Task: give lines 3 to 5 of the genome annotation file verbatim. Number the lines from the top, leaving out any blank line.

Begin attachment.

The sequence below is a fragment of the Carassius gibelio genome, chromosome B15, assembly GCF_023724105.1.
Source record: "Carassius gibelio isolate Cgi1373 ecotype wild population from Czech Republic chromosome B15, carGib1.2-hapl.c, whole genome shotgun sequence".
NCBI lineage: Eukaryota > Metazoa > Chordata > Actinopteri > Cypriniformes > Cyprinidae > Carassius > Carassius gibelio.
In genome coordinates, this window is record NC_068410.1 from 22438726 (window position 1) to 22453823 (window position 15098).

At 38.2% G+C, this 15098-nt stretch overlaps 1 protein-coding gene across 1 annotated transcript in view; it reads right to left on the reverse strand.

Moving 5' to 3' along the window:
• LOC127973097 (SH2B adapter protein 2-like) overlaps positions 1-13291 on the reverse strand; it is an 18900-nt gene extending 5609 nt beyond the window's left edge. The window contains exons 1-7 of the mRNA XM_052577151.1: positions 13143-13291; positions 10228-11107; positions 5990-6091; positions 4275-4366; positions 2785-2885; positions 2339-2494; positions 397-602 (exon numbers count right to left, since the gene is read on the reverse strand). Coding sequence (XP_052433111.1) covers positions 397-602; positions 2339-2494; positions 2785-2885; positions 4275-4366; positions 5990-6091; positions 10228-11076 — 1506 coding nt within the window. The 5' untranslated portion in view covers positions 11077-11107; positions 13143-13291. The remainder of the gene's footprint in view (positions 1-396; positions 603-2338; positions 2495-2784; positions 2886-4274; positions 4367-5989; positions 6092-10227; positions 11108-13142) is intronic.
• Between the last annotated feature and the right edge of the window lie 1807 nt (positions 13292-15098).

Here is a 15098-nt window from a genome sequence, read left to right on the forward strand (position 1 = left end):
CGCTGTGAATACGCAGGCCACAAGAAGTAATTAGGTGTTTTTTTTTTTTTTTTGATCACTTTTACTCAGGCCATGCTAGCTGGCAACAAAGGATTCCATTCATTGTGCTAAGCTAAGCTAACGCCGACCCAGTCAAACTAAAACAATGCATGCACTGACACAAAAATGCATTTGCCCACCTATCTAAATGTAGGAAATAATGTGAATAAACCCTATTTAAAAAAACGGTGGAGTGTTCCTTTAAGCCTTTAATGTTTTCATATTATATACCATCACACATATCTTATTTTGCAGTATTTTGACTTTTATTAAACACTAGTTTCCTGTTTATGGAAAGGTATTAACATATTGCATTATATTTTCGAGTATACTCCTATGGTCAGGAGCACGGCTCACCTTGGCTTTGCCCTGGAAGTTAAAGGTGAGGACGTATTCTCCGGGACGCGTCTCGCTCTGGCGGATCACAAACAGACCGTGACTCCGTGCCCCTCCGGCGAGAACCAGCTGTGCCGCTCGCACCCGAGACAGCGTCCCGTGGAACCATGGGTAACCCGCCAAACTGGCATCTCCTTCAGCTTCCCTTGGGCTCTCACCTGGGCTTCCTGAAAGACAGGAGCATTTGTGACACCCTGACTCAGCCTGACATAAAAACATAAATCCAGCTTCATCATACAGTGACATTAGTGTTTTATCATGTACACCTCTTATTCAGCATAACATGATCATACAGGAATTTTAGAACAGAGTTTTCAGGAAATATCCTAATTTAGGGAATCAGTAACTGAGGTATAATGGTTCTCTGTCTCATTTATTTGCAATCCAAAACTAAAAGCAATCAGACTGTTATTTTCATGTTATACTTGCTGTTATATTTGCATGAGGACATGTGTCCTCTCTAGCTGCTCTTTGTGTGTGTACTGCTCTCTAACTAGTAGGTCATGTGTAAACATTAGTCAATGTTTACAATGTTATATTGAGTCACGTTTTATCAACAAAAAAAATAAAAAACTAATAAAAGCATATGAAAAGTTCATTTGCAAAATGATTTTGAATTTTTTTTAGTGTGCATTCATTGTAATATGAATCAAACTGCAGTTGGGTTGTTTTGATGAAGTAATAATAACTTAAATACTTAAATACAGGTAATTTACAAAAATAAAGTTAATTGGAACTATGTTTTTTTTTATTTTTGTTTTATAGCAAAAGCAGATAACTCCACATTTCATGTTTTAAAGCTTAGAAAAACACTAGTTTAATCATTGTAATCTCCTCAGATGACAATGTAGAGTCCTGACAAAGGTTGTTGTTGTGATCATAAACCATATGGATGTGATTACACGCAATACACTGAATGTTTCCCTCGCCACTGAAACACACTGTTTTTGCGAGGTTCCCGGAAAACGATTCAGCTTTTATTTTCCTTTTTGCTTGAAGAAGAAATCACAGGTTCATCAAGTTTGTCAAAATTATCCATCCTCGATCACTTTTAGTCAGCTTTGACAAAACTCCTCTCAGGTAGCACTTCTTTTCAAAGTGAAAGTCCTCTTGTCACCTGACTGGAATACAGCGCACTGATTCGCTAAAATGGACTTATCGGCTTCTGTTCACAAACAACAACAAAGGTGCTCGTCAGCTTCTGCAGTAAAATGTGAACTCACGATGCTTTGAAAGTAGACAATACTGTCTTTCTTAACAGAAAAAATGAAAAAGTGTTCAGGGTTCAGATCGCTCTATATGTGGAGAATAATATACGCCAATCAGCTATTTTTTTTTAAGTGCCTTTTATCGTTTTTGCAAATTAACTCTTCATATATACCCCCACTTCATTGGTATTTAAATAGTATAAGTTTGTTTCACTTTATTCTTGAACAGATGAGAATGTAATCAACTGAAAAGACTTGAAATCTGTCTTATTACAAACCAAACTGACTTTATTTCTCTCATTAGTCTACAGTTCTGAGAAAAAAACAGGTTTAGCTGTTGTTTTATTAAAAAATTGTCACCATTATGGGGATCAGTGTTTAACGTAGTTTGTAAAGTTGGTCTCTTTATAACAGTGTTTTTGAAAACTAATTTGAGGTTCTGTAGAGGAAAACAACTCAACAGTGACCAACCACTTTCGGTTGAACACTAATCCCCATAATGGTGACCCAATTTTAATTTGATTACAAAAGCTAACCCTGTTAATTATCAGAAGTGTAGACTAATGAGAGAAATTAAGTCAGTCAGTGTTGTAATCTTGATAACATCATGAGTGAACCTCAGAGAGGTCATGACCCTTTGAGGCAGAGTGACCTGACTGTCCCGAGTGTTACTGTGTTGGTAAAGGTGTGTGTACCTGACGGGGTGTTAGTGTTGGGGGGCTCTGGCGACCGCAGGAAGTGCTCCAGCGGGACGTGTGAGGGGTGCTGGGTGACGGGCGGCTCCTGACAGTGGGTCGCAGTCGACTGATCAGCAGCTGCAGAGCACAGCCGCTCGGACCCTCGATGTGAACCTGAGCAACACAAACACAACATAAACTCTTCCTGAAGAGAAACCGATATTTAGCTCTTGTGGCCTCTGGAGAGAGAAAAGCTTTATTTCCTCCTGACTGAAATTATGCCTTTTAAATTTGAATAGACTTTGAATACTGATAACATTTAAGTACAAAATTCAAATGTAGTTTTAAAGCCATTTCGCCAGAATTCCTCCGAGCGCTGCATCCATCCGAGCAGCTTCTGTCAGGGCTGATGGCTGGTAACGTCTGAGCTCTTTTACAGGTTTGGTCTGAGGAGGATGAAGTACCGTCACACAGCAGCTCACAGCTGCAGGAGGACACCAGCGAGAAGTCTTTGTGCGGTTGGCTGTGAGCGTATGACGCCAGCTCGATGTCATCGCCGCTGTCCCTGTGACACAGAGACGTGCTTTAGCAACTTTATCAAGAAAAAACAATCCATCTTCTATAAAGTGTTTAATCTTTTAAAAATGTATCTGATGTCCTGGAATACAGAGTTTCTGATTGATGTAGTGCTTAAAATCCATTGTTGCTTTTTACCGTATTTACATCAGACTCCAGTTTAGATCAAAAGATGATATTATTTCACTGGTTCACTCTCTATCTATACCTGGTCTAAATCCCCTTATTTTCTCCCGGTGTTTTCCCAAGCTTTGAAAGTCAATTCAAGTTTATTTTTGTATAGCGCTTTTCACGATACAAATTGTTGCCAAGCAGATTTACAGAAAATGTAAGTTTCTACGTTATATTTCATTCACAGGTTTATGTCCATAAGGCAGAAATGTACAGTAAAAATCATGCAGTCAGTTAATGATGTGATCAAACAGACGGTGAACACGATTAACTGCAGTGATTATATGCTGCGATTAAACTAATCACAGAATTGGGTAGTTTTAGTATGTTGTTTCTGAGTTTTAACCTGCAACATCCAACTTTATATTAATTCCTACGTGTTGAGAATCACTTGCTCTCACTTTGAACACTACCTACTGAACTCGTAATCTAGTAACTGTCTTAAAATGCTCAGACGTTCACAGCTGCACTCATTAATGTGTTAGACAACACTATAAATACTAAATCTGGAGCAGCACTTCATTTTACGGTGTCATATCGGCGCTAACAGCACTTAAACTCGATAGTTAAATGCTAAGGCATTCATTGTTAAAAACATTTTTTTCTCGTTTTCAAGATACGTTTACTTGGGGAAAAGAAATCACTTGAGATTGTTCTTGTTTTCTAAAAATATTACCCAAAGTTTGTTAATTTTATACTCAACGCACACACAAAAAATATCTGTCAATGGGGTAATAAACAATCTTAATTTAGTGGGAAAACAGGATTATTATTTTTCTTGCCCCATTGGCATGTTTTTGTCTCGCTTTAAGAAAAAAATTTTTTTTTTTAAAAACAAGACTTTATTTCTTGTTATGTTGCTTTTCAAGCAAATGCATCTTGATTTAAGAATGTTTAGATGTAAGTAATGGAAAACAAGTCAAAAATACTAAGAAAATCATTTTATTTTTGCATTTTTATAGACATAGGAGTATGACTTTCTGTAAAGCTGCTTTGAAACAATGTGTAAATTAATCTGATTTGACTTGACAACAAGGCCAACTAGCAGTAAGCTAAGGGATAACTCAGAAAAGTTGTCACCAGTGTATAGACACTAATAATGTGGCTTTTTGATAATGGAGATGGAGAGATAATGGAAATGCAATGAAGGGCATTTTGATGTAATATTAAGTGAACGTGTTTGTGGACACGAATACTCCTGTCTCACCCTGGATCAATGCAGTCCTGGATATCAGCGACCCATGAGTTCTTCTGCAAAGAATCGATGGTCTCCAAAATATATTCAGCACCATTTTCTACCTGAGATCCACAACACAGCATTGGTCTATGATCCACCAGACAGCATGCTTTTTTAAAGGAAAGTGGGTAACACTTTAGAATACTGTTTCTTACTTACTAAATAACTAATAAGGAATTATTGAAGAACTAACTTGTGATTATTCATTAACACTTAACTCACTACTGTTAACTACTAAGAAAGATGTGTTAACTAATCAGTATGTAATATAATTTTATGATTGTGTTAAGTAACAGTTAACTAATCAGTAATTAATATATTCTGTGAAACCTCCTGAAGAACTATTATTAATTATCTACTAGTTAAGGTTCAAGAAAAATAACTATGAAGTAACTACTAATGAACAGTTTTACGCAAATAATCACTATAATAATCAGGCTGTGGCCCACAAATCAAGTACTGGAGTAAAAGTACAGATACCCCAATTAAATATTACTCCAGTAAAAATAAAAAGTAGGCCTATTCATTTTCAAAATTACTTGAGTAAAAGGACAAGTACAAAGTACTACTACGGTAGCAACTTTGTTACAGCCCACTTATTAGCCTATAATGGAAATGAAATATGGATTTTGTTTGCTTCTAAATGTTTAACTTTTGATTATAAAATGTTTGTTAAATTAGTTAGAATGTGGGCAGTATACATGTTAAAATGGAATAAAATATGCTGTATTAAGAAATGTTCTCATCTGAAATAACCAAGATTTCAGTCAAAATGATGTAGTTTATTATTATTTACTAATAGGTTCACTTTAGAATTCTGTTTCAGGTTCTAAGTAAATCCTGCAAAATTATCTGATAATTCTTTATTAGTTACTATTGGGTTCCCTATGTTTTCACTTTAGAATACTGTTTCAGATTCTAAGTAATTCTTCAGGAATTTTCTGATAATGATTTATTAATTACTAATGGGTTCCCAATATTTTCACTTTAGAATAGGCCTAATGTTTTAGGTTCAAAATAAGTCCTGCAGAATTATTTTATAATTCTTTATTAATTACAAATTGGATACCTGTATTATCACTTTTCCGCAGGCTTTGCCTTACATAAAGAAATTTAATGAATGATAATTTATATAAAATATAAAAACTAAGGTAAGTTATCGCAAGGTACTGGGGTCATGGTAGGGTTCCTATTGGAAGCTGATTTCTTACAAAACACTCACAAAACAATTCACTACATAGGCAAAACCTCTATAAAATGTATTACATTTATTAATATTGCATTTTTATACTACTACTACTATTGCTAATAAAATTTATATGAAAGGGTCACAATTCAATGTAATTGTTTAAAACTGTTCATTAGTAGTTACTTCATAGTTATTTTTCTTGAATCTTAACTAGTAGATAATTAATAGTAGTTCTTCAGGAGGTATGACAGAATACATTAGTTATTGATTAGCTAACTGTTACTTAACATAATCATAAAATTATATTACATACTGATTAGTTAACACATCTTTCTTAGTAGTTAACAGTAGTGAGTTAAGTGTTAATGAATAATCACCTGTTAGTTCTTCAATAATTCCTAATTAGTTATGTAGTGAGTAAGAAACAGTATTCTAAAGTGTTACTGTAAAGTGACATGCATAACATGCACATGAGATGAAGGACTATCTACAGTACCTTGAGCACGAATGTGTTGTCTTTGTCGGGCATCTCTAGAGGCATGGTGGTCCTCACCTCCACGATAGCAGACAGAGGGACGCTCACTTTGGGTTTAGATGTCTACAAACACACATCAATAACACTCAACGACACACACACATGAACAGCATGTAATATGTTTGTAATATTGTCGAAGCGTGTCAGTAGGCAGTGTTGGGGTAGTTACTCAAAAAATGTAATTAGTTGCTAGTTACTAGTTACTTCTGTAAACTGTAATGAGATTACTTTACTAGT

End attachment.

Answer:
NCBI lineage: Eukaryota > Metazoa > Chordata > Actinopteri > Cypriniformes > Cyprinidae > Carassius > Carassius gibelio.
In genome coordinates, this window is record NC_068410.1 from 22438726 (window position 1) to 22453823 (window position 15098).

At 38.2% G+C, this 15098-nt stretch overlaps 1 protein-coding gene across 1 annotated transcript in view; it reads right to left on the reverse strand.